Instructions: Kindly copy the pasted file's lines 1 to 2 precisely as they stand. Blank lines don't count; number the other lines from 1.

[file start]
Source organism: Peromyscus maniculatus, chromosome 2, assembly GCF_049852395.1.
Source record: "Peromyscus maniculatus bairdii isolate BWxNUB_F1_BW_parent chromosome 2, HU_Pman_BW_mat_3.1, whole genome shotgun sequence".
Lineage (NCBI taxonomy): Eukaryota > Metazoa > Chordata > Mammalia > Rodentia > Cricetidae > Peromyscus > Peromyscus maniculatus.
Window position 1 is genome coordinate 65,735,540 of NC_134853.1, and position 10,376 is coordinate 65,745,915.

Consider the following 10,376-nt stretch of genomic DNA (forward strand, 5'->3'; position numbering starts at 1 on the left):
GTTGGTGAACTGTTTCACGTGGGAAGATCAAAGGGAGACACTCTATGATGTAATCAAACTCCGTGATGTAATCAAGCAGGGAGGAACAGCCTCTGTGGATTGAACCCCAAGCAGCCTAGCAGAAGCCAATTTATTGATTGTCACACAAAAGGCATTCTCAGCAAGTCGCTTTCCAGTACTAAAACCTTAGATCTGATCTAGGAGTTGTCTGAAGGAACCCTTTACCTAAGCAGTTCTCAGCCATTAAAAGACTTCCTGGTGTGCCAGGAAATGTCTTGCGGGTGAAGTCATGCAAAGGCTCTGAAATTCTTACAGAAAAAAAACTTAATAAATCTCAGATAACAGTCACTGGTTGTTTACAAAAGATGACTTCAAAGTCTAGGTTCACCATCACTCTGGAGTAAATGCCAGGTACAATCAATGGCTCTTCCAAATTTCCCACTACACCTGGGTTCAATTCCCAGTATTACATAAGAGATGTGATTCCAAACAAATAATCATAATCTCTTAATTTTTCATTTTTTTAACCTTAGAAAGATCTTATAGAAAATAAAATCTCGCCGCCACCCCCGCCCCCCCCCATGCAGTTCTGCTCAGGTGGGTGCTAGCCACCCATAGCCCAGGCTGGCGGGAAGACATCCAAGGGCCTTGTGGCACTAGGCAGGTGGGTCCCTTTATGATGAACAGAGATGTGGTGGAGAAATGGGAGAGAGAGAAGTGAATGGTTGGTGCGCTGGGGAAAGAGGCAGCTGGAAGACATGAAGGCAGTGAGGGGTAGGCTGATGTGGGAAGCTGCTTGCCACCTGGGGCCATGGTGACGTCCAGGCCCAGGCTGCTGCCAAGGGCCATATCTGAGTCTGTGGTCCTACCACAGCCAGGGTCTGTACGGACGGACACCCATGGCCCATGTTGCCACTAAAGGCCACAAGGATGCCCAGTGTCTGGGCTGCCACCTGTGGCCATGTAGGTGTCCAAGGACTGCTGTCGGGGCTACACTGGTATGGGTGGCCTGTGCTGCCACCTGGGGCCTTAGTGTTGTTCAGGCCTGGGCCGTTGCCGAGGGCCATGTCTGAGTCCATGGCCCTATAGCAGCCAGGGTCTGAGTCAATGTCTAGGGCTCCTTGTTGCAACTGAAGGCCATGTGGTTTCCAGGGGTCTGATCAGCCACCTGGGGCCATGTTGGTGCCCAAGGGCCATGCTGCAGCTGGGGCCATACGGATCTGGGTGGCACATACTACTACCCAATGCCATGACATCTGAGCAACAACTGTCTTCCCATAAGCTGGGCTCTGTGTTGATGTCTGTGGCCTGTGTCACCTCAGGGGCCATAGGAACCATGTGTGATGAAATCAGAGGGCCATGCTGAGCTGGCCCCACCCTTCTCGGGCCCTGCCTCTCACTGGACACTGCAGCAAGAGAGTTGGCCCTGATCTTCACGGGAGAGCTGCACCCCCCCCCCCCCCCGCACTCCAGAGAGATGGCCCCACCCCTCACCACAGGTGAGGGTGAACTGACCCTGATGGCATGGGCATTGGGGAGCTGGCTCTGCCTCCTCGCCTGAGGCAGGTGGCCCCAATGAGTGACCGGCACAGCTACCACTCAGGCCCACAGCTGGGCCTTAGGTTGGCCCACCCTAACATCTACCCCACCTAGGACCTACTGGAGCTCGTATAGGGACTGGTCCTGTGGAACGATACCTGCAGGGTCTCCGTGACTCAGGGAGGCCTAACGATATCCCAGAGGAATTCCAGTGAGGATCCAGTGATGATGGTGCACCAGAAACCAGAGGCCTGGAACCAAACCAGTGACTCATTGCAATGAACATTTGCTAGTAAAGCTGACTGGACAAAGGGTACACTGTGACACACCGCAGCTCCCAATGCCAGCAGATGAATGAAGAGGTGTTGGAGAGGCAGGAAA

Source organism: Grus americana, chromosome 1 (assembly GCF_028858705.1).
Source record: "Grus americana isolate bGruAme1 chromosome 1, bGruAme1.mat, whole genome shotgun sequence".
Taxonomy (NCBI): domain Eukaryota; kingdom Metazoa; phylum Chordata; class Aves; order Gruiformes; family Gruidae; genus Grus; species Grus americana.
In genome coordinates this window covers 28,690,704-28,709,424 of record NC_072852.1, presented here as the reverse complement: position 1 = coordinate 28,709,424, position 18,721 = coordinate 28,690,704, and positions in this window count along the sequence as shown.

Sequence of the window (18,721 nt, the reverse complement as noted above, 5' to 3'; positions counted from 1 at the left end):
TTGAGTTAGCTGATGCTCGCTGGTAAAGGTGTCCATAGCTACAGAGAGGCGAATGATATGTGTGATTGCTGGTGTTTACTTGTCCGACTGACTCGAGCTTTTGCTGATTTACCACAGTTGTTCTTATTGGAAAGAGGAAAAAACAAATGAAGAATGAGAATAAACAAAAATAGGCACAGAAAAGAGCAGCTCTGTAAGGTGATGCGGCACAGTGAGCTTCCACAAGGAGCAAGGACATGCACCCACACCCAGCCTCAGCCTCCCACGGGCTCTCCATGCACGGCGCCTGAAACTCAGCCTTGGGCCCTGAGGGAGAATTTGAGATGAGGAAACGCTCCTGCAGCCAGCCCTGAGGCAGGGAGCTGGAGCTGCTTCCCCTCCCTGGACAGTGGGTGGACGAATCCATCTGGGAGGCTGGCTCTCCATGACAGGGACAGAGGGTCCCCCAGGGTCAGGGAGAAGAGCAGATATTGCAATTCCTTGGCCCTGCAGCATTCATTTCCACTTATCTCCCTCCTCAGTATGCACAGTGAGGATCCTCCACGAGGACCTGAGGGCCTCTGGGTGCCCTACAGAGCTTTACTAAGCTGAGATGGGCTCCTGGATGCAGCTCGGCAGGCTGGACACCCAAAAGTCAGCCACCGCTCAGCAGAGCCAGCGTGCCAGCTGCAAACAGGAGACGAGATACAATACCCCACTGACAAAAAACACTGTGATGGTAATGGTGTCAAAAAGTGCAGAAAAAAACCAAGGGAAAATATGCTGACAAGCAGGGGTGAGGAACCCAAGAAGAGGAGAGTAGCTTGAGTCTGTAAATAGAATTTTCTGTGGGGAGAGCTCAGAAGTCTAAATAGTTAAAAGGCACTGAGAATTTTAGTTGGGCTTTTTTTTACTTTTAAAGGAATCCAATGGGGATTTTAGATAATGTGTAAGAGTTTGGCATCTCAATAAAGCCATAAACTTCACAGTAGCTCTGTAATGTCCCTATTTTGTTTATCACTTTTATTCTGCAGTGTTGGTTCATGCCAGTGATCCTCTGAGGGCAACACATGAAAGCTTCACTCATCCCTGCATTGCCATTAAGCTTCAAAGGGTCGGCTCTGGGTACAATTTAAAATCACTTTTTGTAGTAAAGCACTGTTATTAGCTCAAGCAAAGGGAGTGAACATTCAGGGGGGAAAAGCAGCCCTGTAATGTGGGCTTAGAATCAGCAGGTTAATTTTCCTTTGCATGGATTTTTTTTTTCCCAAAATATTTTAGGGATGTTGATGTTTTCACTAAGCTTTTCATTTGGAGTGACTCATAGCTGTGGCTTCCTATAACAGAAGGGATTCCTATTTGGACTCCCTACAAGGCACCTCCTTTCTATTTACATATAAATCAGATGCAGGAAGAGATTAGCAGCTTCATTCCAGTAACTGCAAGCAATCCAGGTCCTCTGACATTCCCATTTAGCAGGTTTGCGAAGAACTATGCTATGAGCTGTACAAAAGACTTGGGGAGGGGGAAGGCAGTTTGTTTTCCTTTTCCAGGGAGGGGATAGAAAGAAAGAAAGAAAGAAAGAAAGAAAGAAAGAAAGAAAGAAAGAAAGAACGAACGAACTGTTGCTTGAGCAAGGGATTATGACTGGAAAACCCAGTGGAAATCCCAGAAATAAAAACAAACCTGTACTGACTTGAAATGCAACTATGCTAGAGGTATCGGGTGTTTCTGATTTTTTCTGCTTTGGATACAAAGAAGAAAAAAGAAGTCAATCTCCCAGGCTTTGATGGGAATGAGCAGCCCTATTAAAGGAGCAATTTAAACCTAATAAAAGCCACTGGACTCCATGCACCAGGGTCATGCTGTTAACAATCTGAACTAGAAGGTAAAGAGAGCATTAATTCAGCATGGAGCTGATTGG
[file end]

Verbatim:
Source organism: Peromyscus maniculatus, chromosome 2, assembly GCF_049852395.1.
Source record: "Peromyscus maniculatus bairdii isolate BWxNUB_F1_BW_parent chromosome 2, HU_Pman_BW_mat_3.1, whole genome shotgun sequence".